The 79th Pikes Peak Race to the Clouds saw two big rig entries for this year, but only one finisher. Bruce Canepa, driving the CFI Kenworth T2000 uphill race truck, bettered his own record by over half a minute, setting a new record for tandem Highway Haulers of 13 minutes 59.96 seconds in the final run up the 12.4-mile mountain climb.
A midday thunderstorm wet the mostly dirt mountain road and Mike Ryan, who ran the Freightliner Century Class Unlimited Single-Axle after the lunch break, lost traction and spun at one of the tight turns less than a quarter way up the 156-turn course. By itself, it wasn't serious, but in backing up to get headed up the mountain again, Ryan dropped a rear wheel over the edge of the mountain road and couldn't get traction to get started again.
Under the rules, since he couldn't get out under his own power, he was eliminated and posted a "did-not-finish."
Canepa credited improvements made to the CFI-sponsored Kenworth for the better performance in this year's event. Volunteer Kenworth engineers managed to shave 1,400 pounds from the truck, and gained an additional 300 horsepower from the Cat C-16 engine.
Together with a switch to the ZF Ecomat transmission and an impeccable drive, Canepa reduced his best time from 14 minutes 34.41 seconds to just under 14 minutes.
The Pikes Peak event is staged annually, usually over the July 4th holiday but this year on the weekend prior. It features just about every kind of wheeled and powered vehicle, with motorcycles, sidecar outfits, quads, high performance showroom stock cars, super stock cars and open wheelers as well as the crowd-pleasing big rigs. It is run over the Pikes Peak Highway, a narrow road that snakes up through 156 corners from the start at 9,390 feet elevation to the summit at 14,110 feet. The road is closed for the one-day event, though practice runs in the week leading up to the race are held early in the morning over different sections of the road.
Track conditions at the start of the event, held June 30, promised record-setting runs. While Canepa succeeded in establishing a new record in the three-axle class, the absolute course record, established in 1994 by Rod Millen at 10 minutes 4.06 seconds driving a Toyota Celica SuperSport Turbo, was never seriously challenged. A major team effort by Suzuki, spearheaded by driver Nobuhiro "Monster" Tajima, was frustrated on race day by a broken shock absorber mount.
Earlier, the event was overshadowed by the death of Chandler Brunning of Colorado Springs, Colo., who ran off the road during practice in a freak accident. Despite the challenging nature of the course and the frightening drop-offs into oblivion, Chandler was only the third driver to die on the mountain in its 85 years of racing.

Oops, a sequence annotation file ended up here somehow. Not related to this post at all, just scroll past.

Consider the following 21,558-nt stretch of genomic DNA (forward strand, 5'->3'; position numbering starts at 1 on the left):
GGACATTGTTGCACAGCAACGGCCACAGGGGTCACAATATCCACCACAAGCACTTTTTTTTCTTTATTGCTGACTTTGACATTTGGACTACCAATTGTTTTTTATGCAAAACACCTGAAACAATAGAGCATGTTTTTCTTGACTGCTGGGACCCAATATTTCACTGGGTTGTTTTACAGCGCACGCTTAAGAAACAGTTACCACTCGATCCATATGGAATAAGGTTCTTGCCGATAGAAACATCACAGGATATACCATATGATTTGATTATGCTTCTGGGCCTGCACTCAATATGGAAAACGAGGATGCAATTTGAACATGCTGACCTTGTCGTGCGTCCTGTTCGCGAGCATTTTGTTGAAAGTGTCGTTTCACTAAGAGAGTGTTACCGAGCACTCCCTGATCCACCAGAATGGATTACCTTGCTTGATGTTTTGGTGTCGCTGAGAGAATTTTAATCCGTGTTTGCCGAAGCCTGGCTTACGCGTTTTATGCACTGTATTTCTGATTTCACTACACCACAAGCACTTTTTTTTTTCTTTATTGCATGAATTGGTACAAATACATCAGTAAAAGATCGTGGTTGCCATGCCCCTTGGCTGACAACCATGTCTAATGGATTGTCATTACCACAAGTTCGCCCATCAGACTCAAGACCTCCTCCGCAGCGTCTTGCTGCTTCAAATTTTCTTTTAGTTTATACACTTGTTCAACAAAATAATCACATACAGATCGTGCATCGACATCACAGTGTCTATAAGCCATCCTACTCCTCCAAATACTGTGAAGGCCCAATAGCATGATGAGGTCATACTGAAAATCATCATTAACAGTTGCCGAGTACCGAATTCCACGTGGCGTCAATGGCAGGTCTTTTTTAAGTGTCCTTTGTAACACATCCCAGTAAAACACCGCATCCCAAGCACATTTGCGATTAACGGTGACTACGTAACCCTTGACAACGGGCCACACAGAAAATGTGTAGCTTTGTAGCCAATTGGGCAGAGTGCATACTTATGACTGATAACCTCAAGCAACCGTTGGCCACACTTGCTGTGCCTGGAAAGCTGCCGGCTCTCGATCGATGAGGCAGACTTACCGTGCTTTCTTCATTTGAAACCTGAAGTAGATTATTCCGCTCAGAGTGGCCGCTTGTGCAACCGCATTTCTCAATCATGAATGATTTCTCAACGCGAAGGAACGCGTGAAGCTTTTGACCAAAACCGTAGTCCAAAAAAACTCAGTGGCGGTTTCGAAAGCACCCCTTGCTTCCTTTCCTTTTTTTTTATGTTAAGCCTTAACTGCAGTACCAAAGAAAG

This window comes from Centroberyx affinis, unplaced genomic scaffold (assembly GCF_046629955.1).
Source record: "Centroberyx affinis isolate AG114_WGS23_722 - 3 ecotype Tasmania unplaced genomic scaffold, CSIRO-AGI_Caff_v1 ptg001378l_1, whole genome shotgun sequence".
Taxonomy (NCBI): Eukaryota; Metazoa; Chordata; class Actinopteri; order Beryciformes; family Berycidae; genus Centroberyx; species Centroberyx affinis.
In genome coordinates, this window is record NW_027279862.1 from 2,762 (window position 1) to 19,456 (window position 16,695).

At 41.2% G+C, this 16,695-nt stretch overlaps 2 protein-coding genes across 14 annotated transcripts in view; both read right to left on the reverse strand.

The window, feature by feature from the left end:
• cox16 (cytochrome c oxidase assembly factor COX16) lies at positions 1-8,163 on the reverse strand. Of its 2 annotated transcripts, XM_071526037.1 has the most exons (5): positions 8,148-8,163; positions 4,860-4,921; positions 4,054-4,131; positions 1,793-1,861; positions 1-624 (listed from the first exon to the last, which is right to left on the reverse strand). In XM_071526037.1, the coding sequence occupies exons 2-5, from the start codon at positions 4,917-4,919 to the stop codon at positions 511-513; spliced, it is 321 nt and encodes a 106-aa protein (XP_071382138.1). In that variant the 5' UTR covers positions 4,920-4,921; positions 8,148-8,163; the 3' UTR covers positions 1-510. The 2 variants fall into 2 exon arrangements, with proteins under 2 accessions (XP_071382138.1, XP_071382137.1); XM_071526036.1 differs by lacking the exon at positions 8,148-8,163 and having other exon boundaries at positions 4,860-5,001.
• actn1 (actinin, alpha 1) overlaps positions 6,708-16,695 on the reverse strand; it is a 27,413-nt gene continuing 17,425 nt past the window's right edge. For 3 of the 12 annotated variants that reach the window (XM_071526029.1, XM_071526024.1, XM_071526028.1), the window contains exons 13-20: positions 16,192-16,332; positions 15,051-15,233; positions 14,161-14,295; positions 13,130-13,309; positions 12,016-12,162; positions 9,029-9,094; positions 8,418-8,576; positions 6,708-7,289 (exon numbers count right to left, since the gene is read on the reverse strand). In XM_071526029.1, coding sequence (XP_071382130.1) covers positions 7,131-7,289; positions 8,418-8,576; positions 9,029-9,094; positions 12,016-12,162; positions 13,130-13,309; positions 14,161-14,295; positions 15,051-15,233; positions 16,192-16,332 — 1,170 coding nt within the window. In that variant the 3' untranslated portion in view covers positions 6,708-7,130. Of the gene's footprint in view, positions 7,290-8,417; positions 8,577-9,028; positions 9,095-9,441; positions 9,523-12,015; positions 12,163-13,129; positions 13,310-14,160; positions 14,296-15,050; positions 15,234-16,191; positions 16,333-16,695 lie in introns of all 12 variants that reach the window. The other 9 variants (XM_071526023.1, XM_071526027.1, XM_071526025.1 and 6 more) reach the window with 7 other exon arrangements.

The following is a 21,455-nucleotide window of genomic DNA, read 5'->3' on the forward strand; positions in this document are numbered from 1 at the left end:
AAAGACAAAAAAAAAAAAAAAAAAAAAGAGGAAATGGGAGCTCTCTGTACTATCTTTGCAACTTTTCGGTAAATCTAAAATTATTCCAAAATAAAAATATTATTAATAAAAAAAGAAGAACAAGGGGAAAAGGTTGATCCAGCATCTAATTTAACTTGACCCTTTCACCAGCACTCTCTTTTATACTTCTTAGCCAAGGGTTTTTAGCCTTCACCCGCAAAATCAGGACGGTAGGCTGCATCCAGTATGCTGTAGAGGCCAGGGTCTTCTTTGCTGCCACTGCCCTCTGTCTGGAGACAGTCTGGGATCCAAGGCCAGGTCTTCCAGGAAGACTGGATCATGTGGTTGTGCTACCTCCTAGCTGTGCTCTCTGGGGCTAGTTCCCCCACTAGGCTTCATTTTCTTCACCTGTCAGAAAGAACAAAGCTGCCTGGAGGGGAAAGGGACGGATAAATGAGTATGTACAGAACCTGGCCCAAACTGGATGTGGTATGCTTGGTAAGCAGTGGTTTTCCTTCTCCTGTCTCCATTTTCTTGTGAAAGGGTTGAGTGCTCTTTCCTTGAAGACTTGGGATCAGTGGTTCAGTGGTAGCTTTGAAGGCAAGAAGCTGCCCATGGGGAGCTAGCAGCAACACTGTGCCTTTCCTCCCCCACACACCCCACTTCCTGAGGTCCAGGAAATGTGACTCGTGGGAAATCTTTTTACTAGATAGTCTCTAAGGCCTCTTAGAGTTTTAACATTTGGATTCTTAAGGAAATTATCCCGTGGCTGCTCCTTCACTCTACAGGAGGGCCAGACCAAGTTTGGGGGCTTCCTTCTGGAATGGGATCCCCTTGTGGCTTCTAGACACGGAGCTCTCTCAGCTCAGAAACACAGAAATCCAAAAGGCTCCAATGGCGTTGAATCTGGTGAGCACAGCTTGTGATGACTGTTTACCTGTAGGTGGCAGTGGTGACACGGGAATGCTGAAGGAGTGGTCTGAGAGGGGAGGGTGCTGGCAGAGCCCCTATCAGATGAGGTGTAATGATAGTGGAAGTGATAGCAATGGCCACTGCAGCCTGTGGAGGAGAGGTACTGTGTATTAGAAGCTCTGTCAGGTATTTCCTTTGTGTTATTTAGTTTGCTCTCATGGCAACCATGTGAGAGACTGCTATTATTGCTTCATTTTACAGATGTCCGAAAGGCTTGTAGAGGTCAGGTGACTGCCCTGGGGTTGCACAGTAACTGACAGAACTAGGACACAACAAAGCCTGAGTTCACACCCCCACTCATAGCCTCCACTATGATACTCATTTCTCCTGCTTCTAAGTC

Despite his no-finish, Ryan still holds the record for big trucks on the famous Pike's Peak hill climb, with a time of 13 minutes 39.02 seconds, set last year in his Freightliner two-axle.
He was philosophical about his spin, joking later that he was trying to evade a spotted owl. But he commented "as disastrous as today was, it was filled with positives," referring to conversations between truck racers, trucking press and sponsor ZF on the upcoming Super Truck Racing Association of North America efforts to promote truck racing, starting at race tracks next year.
Ryan's truck is a lightweight racer, powered by a V6 Mercedes-Benz truck engine, prepared to the same specifications as the European race series trucks. Englishman David Atkins, who runs a team campaigning a Mercedes Atego with the same engine, says they produce around 1,450 horsepower, though Ryan's is de-tuned to 1,250 for the altitude.
Atkins was over to see the Pikes Peak race, and commented that the performance from the OM501 LA engine is awesome, but the driveability is frightening. "It's all or nothing; the power comes in like you're throwing a switch," he said, underscoring the high level of skill Ryan shows driving in the conditions on Pikes Peak.
Ryan is used to danger, though. His "day job" is driving as a stunt man and counts among his credits working on movies such as Terminator II, the currently showing Swordfish and upcoming Training Day. Ryan also drives the Freightliner speed-record truck known as "Joint Venture." Driving at Bonneville Salt Flats, he posted a speed of 206 mph in August 1999. He also holds the truck record for the Queenstown, New Zealand, Gold Rush hill climb, which is some ways is similar to Pikes Peak. That record was set last year using the same truck he drove at Pikes Peak.
Bruce Canepa is a long-time racer, too, though he may be more familiar to truckers for the customized race-car haulers and workshop trailers he has produced though his Canepa Designs business. The concept Kenworth W900 featured at the Mid-America Trucking Show this year was from his prototype design shop. Canepa is also a very experienced race driver, with successes in NASCAR Sportsmen and Super Modified, IMSA GT and Prototype and other race series.
He said that the changes to the Kenworth T2000 for this year meant he was within a few seconds of Ryan on each section during practices. The performance from the Caterpillar C-16, now pushing out 1,300 horsepower and 3,500 pounds-feet of torque, is great, but it also has a significant turbo lag, with little power to 1,600 rpm and a sudden rush thereafter as the turbo spools up. Like Ryan, he was running the ZF 5HP600 this year.
The 5-speed, fully automatic is a torque-converter transmission, which greatly eases driving up the mountain, Canepa says.
The event was covered for ESPN, and the Trucks/Big Rig segment is scheduled to air in late July, late August and early September.
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